10. In the light of the above discussions, we are of the considered view that rather than taking a pedantic view of the rule requiring pronouncement of orders within 90 days, disregarding the important fact that the entire country was in lockdown, we should compute the period of 90 days by excluding at least the period during which the lockdown was in force. We must factor ground realities in mind while interpreting the time limit for the pronouncement of the order. Law is not brooding omnipotence in the sky. It is a pragmatic tool of the social order. The tenets of law being enacted on the basis of pragmatism, and that is how the law is required to interpreted. The interpretation so assigned by us is not only in consonance with the letter and spirit of rule 34(5) but is also a pragmatic approach at a time when a disaster, notified under the Disaster Management Act 2005, is causing unprecedented disruption in the functioning of our justice delivery system. Undoubtedly, in the case of Otters Club Vs DIT [(2017) 392 ITR 244 (Bom)], Hon’ble Bombay High Court did not approve an order being passed by the Tribunal beyond a period of 90 days, but then in the present situation Hon’ble Bombay High Court itself has, vide judgment dated 15th April 2020, held that directed “while calculating the time for disposal of matters made timebound by this Court, the period for which the order dated 26th March 2020 continues to operate shall be added and time shall stand extended accordingly”. The extraordinary steps taken suo motu by Hon’ble jurisdictional High Court and Hon’ble Supreme Court also indicate that this period of lockdown cannot be treated as an ordinary period during which the normal time limits are to remain in force. In our considered view, even without the words “ordinarily”, in the light of the above analysis of the legal position, the period during which lockout was in force is to excluded for the purpose of time limits set out in rule 34(5) of the Appellate Tribunal Rules, 1963. Viewed thus, the exception, to 90-day time-limit for pronouncement of orders, inherent in rule 34(5)(c), with respect to the pronouncement of orders within ninety days, clearly comes into play in the present case. Of course, there is no, and there cannot be any, bar on the discretion of the benches to refix the matters for clarifications because of considerable time lag between the point of time when the hearing is concluded and the point of time when the order thereon is being finalized, but then, in our considered view, no such exercise was required to be carried out on the facts of this case.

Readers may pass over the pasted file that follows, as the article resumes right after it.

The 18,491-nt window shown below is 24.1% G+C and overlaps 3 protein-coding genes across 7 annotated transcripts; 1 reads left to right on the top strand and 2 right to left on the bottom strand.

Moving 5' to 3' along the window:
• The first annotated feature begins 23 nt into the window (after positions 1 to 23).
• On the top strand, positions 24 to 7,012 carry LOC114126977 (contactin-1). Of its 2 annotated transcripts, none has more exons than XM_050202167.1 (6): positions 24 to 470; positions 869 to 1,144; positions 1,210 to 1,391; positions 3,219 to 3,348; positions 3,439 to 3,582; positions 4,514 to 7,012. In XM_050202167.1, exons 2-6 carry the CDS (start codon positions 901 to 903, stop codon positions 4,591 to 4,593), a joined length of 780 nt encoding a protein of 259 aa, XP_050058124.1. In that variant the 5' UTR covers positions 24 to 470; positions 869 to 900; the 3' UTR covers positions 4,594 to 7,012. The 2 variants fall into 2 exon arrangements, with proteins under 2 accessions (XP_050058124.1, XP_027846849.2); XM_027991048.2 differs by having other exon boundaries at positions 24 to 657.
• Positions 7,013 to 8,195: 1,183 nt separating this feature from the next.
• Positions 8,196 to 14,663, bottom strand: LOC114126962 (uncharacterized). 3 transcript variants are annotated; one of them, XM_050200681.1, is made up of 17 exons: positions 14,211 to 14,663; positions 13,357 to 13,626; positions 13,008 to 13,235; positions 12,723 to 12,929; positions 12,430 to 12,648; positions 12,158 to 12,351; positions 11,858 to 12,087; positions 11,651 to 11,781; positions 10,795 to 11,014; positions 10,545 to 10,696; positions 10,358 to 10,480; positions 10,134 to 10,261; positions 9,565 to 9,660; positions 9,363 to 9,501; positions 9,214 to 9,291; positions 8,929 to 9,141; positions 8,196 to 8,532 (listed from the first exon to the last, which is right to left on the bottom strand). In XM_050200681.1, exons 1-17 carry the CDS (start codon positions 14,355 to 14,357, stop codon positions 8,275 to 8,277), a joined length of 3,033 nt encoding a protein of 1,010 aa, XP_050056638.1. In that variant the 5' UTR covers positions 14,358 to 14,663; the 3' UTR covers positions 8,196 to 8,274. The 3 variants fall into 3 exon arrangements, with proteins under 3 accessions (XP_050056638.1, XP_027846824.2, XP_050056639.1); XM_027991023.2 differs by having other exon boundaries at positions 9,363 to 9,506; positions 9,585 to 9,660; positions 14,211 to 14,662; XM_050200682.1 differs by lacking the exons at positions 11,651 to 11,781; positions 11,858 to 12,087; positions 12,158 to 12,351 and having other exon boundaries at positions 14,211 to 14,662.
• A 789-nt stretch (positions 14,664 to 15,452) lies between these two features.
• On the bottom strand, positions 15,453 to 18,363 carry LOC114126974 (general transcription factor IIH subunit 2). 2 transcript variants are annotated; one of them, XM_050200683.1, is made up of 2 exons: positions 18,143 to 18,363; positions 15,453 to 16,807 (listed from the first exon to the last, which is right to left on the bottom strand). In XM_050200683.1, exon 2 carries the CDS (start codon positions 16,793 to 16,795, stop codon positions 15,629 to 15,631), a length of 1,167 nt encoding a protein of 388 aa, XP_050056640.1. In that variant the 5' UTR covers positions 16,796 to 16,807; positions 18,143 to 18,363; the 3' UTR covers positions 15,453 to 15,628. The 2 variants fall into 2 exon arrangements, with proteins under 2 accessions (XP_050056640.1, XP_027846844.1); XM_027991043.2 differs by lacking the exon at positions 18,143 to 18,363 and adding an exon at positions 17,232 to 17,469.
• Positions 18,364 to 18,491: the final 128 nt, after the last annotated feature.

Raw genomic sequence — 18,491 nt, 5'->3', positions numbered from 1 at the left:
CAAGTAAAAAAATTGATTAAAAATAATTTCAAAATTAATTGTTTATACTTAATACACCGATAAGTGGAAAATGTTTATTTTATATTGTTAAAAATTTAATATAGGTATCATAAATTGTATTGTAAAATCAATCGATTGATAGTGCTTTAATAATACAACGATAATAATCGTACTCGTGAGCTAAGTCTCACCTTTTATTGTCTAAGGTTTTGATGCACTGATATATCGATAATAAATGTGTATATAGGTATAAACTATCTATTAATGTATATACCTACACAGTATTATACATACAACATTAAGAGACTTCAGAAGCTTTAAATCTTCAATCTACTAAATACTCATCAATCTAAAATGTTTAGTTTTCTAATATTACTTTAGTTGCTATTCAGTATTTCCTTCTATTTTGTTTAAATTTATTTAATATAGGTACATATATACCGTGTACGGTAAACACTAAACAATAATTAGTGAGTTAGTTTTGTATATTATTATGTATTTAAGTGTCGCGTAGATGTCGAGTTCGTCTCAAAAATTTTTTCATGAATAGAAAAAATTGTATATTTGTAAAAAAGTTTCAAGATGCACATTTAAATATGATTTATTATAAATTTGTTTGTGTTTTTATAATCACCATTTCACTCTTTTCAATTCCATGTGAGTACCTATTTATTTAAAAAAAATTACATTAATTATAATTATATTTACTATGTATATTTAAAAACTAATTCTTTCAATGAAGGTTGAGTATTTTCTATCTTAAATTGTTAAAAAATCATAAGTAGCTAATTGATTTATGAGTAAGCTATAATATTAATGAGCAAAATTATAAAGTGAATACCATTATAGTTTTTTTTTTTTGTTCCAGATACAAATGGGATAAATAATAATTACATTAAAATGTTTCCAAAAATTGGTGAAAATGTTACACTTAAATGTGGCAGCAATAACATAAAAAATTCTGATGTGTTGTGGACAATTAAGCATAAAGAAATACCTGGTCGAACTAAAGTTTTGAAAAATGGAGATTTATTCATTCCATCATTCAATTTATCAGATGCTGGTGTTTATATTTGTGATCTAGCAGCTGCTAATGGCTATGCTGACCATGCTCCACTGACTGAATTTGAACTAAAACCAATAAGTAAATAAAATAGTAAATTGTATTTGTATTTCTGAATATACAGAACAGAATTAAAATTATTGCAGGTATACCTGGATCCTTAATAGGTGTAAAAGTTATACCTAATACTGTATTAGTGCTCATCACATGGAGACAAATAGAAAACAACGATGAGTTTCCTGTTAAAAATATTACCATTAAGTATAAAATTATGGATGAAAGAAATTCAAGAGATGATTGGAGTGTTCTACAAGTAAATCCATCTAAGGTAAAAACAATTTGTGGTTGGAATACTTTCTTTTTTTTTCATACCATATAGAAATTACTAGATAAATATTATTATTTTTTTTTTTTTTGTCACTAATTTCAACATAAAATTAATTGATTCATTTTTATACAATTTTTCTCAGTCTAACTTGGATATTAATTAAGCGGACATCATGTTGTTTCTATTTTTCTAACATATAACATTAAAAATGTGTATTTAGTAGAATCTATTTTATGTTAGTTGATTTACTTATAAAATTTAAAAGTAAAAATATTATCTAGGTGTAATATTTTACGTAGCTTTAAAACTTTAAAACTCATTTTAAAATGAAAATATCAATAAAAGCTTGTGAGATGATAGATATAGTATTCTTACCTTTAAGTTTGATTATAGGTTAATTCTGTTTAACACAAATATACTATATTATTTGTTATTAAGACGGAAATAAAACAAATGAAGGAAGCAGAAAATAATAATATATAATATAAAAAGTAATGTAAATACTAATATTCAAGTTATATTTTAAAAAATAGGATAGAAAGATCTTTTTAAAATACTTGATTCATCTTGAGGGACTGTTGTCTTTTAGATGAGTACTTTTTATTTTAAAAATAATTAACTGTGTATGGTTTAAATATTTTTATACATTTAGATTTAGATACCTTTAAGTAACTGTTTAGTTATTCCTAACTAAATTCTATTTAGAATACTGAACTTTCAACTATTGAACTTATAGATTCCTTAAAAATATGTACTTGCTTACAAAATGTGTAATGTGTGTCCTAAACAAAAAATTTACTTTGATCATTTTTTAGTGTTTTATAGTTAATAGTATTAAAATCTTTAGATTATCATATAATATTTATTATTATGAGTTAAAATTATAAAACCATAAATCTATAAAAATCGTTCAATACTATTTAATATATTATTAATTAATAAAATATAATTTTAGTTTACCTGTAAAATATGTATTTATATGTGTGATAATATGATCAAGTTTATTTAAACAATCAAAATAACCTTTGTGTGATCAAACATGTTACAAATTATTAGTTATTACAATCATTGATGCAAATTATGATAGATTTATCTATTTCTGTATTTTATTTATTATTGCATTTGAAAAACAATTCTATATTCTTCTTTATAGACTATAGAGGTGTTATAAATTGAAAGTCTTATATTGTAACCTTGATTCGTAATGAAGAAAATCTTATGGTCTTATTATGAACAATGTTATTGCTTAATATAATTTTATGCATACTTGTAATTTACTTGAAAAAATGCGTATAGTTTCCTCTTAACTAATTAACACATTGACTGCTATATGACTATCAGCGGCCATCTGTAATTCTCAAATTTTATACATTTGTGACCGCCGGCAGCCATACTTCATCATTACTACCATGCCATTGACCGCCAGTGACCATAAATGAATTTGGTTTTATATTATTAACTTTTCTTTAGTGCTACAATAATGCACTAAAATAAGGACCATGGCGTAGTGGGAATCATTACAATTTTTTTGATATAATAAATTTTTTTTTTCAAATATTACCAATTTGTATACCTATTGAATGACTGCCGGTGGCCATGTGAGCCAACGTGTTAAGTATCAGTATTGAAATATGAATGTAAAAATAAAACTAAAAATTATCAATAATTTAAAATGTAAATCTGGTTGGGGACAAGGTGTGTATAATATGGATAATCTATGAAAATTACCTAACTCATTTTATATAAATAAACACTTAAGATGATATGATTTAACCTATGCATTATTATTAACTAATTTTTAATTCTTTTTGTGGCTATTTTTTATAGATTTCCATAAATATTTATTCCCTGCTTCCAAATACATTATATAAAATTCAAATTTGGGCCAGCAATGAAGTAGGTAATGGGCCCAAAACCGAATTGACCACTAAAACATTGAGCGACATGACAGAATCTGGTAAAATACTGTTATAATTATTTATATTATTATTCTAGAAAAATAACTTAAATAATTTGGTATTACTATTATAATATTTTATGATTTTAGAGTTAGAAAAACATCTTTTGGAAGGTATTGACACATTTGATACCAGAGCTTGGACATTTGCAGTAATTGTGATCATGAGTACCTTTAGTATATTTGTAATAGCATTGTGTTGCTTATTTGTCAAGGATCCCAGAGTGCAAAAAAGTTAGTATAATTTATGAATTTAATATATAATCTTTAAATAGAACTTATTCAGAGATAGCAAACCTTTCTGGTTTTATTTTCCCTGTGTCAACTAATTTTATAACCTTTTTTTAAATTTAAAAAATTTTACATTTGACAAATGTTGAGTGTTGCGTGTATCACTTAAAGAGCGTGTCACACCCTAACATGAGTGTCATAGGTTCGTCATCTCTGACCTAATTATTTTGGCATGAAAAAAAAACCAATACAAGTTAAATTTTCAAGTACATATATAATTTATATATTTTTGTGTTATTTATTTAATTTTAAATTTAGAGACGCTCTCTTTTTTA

Deriving strength from the ratio of aforesaid decision, we exclude the period of lockdown while computing the limitation provided under Rule 34(5) and proceed with pronouncement of the order.

FULL TEXT OF THE ITAT JUDGEMENT

1. Aforesaid appeal by revenue for Assessment Year [in short referred to as ‘AY’] 2009-10 contest the order of Ld. Commissioner of Income-Tax (Appeals)-34, Mumbai, [in short referred to as ‘CIT(A)’], Appeal No. CIT(A)-34/ITO-22(1)(1)/IT-335/16-17, dated 12/07/2018 on following grounds: –

1. Whether on the facts and in the circumstances of the case and in law the Ld. CIT(A) is right in deleting the addition made by AO holding that the entire consideration is not taxable during the year whereas the assessee transferred his right of development during the year under consideration and possession has also been handed over and has received part consideration.

2. Whether on the facts and in the circumstances of the case and in law, the Ld. CIT(A) is right in estimating the income @ 10% without appreciating the disallowance made by AO as per provisions of section 40A(3) of the Income Tax Act when the Ld. CIT(A) himself has stated that the assessee is not eligible for showing income as per provisions of section 44AD of the Income Tax Act.

3. The appellant prays that the order of the Ld. CIT(A) on the above ground be reversed and that of the Assessing Officer be restored.

As evident, the primary subject matter of appeal is to determine the question of accrual of certain income.

2.1 We have carefully heard the rival submissions and perused relevant material on record including documents placed in the paper book. Our adjudication on the subject matter of the appeal would be as given in succeeding paragraphs.